FOOD FOR FANTASY: Fresh Food (2010)
Updated: Sep 6, 2020
“This change of course for Latino vibes can be unsettling, but it stays in the fields of Robert's mojo; joyful Dance Music”
1 Living In Amerika 9:33
2 Lost Dreams 6:37
3 Electric Structures 6:26
4 Food Hunter 11:11
5 Once Upon a Time 8:26
6 The Universal Drive 5:33
7 Flying Objects 6:24
8 It Doesn't Matter 6:12
9 Motion 6:38
10 True Fairytales 5:36
(CD 72:52) (V.F.)
(Groovy & Latin Beats)
Since Robert Schroeder discovered the joys, and complexities, of his new electronic toys, he has enjoyed producing sparkling albums both in terms of sound and styles. FRESH FOOD is the 3rd opus of the Food For Fantasy series. And if the first 2 touched strongly varied rhythms perfumed with an electronic approach closer to the roots of Double Fantasy and of Berlin School, this 3rd CD takes a more serene tangent where the guitars so biting and the rhythms so stormy in opening get lost in a Latin romanticism that disconcerts more than it charms in the second part of the album. In fact, Food For Fantasy is boarding on a new romantic crusade, gradually abandoning the groovy and electronic Californian rhythms by an even more romantic approach linked to these Latino rhythms.
Living in Amerika is one of the titles to have a Berlin School essence with its mysterious intro which is filled with barely audible whispering out from dark choruses with a haze floating on pulsations and percussions which intermingle to create a cadence enveloped by a synth with shivering layers. A finely syncopated line, whose notches make shake a nervous rhythm, makes spurt out a rhythm whose constant switching forms are bitten by a heavy electronic guitar which borders the territories of Mind Over Matter with powerful solos and riffs. Sometimes hard and rock, other times tender and ethereal, Living in Amerika navigates between a syncopated circular structure and a linear structure skipping slightly in an atmospheric patterns filled with cosmic sound effects. It's a very good track with heavily sharpened guitar riffs and solos, like on Lost Dreams which offers an almost hip-hop structure with these pulsations surrounded by a heavy bass line a bit sensual and installed on percussions and cymbals rolling. The guitar solos scream and overlap soft mellotron strata, thus giving an electronic dimension to this cosmic hip-hop. A heavy reverberation wakes up Electric Structures which moves on a hesitant rhythm, invades that it is by a cloud of galvanizing layers and tortuous tears of a surgical guitar. The more the title progresses, the more it embraces a heavy rhythmic structure supported by tribal percussions, a booming bass and sequences which flutter around a nervous keyboard and a wild sound fauna. Food Hunter offers a nice romantic respite with a lonely guitar whose hybrid sonority of its mixed chords is biting an ever so ambivalent structure, nourished by percussions with metallic clicks, a bass line with flowing chords, an island xylophone and finally a few sensual sighs.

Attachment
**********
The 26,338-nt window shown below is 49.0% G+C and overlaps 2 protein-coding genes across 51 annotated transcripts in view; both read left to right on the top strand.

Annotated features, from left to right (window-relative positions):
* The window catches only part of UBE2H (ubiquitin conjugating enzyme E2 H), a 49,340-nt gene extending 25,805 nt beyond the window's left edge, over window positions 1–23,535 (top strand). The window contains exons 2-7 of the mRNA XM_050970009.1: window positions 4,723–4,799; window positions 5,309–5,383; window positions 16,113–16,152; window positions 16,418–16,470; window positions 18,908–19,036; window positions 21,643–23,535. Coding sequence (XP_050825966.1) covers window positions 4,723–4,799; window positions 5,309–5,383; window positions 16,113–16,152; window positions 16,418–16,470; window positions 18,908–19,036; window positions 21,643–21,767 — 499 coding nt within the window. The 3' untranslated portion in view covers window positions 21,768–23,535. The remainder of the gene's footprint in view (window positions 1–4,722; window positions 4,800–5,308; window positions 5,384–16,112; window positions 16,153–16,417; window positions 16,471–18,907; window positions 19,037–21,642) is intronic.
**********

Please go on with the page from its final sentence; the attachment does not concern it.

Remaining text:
With Once Upon a Time we dive into a more techno universe, with good percussions and a bass line which trace a sustained rhythm. A hypnotic rhythm surrounded by keyboard chords and guitar solos à la Ashra Temple as well as sinuous and strange layers of a synth which scroll in circles around an intoxicating title with nostalgic scents. Another great track on FRESH FOOD! The Universal Drive releases a more serene atmosphere with its layers of childish refrains which sing among circular reverberations and a light rhythmic structure. A rhythm modeled on a sober and sustained bass line as well as equally moderate percussions, including some xylophone chords. A simplistic title whose absence of guitars clashes on an album whose main essence is a wild guitar. Very heterogenous, Flying Objects is as strange as its title. Its rhythm is imprecise and is based on pulsations which are assisted by a few strokes of the bass drum. The guitar floats in a stellar nebulosity misty with layers of a prismatic synth which swallows the random chords of a guitar à la Manuel Göttsching. It Doesn't Matter is the second quiet track. It also creates a strange climate of serenity which will envelop the rest of this album in an atmosphere where the rhythms become less heavy and the vibes more serene, like a Latino's New Age. Firmly plucked, the notes of an acoustic guitar give way to a cosmic samba where synth strata predominate in a Latin ambience, just like the languid Motion where one has the impression that the arrogance of Phil Molto's guitars (aka Robert Schroeder) is swallowed by the soft layers of a synth asleep by the soft whispers of a night muse. True Fairytales concludes this particular opus of Food For Fantasy with an approach still close to the Latin spirits. Nervous, the tempo wipes the soft atmospheric permutations where the winds blow in a ringing atmosphere, helped by a synth with layers and whirling solos. Discrete a guitar with plucked chords flows in anonymity and oblivion, thus following this progression a little disconcerting at times of FRESH FOOD.
Is FRESH FOOD a disappointing album? For some Food For Fantasy fans, this change of course for Latino atmospheres can be unsettling. If groovy anthems and Space Funks are less present, the fact remains that this Caribbean-flavored approach follows the FFF tangent. It's all about taste. But tracks like Living in Amerika, Food Hunter, Once Upon A Time and Flying Objects are tracks that bring us closer to the old Double Fantasy but modernized, while the rest of the album respects its Caribbean-flavored progression, but more inspired of sweet and languid Latin beats.
Sylvain Lupari (December 2nd, 2010) *****